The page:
Cannabis faces such strong social disapproval in New York that some residents prefer not to encounter it at all. To eliminate the visibility of cannabis billboards and signs across the state, a New York Republican is pushing for stricter regulations and increased penalties for existing sign restrictions.
Assemblyman Scott Gray (R-Watertown) has put forth A8200, a bill that proposes heightened consequences for individuals displaying cannabis-related signs daily. The legislation seeks to restrict the promotion of cannabis through advertisements unless the ads are endorsed by an authorized dealer and situated on the premises of an authorized business.
New York has already implemented extensive restrictions on cannabis-related billboards. Recently established regulations by the state's Office of Cannabis Management prohibit such billboards for all cannabis businesses except those engaged in retail sales or delivery. Even for these exceptions, signs are strictly limited to informing consumers of the business location.
The surge in cannabis billboards has sparked concern, particularly regarding an ad that mimics the famous "Got Milk?" campaign but with a cannabis twist—saying "Got Weed?" This advertisement has irked lawmakers, with one expressing worry that it might appeal to teenagers.
According to reports from The Post-Journal, Assemblyman Scott Gray commented on the challenges in the Office of Cannabis Management's rollout, citing delays, turmoil, and confusion.
Gray highlighted the broader concern among New Yorkers that cannabis product advertisements could target adolescents, potentially reaching those who are not legally of age to possess cannabis or its products.
He pointed to a specific instance in his district where a prominent billboard features a conspicuous "Got Weed?" ad, closely resembling the earlier "Got Milk?" campaign directed at teenagers.
On a related note, the famous "Got Milk?" slogan doesn't necessarily offer the healthiest guidance either. It turns out that consuming cow's milk daily could pose risks, as dairy stands as the primary source of saturated fat, which is linked to heart disease, type 2 diabetes, and Alzheimer's disease.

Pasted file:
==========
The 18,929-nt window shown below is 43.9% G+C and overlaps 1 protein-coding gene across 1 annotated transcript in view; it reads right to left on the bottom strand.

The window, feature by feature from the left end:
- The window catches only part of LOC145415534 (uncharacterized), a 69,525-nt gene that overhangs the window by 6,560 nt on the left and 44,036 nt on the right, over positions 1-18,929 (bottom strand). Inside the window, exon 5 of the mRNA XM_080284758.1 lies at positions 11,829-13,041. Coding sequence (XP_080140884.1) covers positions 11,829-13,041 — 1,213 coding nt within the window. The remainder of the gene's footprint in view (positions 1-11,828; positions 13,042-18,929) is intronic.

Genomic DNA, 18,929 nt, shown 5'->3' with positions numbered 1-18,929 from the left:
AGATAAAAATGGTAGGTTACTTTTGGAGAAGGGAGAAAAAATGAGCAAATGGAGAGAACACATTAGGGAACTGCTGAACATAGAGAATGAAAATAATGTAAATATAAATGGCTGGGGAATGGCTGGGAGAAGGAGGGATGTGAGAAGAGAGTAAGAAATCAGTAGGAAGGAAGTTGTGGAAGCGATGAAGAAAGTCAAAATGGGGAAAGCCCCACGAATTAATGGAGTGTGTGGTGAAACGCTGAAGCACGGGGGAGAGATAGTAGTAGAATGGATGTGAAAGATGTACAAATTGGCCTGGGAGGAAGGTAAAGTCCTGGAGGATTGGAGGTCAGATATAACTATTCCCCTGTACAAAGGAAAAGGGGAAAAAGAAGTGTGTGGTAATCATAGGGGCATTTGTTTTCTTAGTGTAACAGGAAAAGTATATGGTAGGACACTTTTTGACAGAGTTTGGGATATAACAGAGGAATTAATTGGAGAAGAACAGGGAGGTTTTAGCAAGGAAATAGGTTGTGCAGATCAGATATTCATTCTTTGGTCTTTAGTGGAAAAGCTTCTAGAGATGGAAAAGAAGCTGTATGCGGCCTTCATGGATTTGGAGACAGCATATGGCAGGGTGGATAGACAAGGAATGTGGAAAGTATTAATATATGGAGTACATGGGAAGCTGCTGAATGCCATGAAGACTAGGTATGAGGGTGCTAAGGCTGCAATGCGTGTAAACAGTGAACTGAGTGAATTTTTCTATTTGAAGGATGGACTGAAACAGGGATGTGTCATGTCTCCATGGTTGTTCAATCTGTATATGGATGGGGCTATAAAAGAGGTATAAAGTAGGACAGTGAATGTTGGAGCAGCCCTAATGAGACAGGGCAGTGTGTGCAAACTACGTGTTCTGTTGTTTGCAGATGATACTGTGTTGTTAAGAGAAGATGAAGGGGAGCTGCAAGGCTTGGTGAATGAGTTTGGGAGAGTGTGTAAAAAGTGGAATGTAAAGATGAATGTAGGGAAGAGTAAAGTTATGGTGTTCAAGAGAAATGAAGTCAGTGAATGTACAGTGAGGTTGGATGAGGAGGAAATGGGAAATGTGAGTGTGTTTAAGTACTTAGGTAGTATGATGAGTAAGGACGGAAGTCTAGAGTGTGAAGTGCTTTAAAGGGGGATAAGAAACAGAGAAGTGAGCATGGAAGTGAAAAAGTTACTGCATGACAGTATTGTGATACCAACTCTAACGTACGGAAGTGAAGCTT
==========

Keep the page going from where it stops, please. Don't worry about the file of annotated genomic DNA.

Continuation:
Additionally, it may increase the likelihood of developing ovarian or prostate cancers, and the recommended food groups, including dairy, were discarded decades ago.
The proposed bill aims to restrict roadside signage promoting the sale of cannabis or cannabis products along roads and highways. It suggests imposing a civil penalty of $1,000 for the initial offence, with subsequent fines potentially reaching up to $2,500 for each day of continued violation.
According to Gray, numerous scientific studies have highlighted the significant impact of marijuana on the teenage brain, and this legislation aims to ensure that products are not promoted in a harmful manner.
Simultaneously, it seeks to safeguard the rights of authorized establishments to display signage indicating their venue's location. It's important to note that this legislation does not prohibit signage for retail operations but explicitly targets product advertising.
Among the states with adult-use cannabis, including New York, three prohibit cannabis advertising on public property. In Oregon, the distribution of handbills on public property is restricted, and eight states, including New York, disallow cannabis advertising on public vehicles and mass transit. Six states have bans on cannabis advertising at transportation-related locations, such as roads.